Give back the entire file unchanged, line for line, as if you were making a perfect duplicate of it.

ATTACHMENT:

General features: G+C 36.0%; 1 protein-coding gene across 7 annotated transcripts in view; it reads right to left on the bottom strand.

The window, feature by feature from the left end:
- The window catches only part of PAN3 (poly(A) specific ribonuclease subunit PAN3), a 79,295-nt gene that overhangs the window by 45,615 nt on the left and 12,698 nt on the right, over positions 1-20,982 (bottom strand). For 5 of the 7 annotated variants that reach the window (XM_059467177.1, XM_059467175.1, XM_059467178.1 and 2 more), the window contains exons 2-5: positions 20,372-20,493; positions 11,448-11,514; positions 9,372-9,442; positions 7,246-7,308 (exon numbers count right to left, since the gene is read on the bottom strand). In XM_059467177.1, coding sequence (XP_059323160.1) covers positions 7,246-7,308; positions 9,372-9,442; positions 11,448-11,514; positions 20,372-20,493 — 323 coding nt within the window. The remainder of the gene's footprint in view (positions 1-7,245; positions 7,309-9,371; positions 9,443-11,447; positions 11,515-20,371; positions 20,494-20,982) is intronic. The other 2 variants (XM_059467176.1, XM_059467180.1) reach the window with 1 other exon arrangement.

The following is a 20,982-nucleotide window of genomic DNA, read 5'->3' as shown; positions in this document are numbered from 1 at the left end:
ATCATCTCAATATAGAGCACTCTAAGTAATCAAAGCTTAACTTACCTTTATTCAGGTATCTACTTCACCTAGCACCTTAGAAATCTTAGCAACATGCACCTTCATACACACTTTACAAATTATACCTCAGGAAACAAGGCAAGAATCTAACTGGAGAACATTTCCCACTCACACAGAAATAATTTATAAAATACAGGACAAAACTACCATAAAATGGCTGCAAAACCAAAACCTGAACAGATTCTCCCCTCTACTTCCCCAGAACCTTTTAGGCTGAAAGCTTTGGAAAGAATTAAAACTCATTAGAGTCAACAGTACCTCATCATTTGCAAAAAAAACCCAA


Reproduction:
General features: G+C 36.0%; 1 protein-coding gene across 7 annotated transcripts in view; it reads right to left on the bottom strand.

The window, feature by feature from the left end:
- The window catches only part of PAN3 (poly(A) specific ribonuclease subunit PAN3), a 79,295-nt gene that overhangs the window by 45,615 nt on the left and 12,698 nt on the right, over positions 1-20,982 (bottom strand). For 5 of the 7 annotated variants that reach the window (XM_059467177.1, XM_059467175.1, XM_059467178.1 and 2 more), the window contains exons 2-5: positions 20,372-20,493; positions 11,448-11,514; positions 9,372-9,442; positions 7,246-7,308 (exon numbers count right to left, since the gene is read on the bottom strand). In XM_059467177.1, coding sequence (XP_059323160.1) covers positions 7,246-7,308; positions 9,372-9,442; positions 11,448-11,514; positions 20,372-20,493 — 323 coding nt within the window. The remainder of the gene's footprint in view (positions 1-7,245; positions 7,309-9,371; positions 9,443-11,447; positions 11,515-20,371; positions 20,494-20,982) is intronic. The other 2 variants (XM_059467176.1, XM_059467180.1) reach the window with 1 other exon arrangement.

The following is a 20,982-nucleotide window of genomic DNA, read 5'->3' as shown; positions in this document are numbered from 1 at the left end:
ATCATCTCAATATAGAGCACTCTAAGTAATCAAAGCTTAACTTACCTTTATTCAGGTATCTACTTCACCTAGCACCTTAGAAATCTTAGCAACATGCACCTTCATACACACTTTACAAATTATACCTCAGGAAACAAGGCAAGAATCTAACTGGAGAACATTTCCCACTCACACAGAAATAATTTATAAAATACAGGACAAAACTACCATAAAATGGCTGCAAAACCAAAACCTGAACAGATTCTCCCCTCTACTTCCCCAGAACCTTTTAGGCTGAAAGCTTTGGAAAGAATTAAAACTCATTAGAGTCAACAGTACCTCATCATTTGCAAAAAAAACCCAA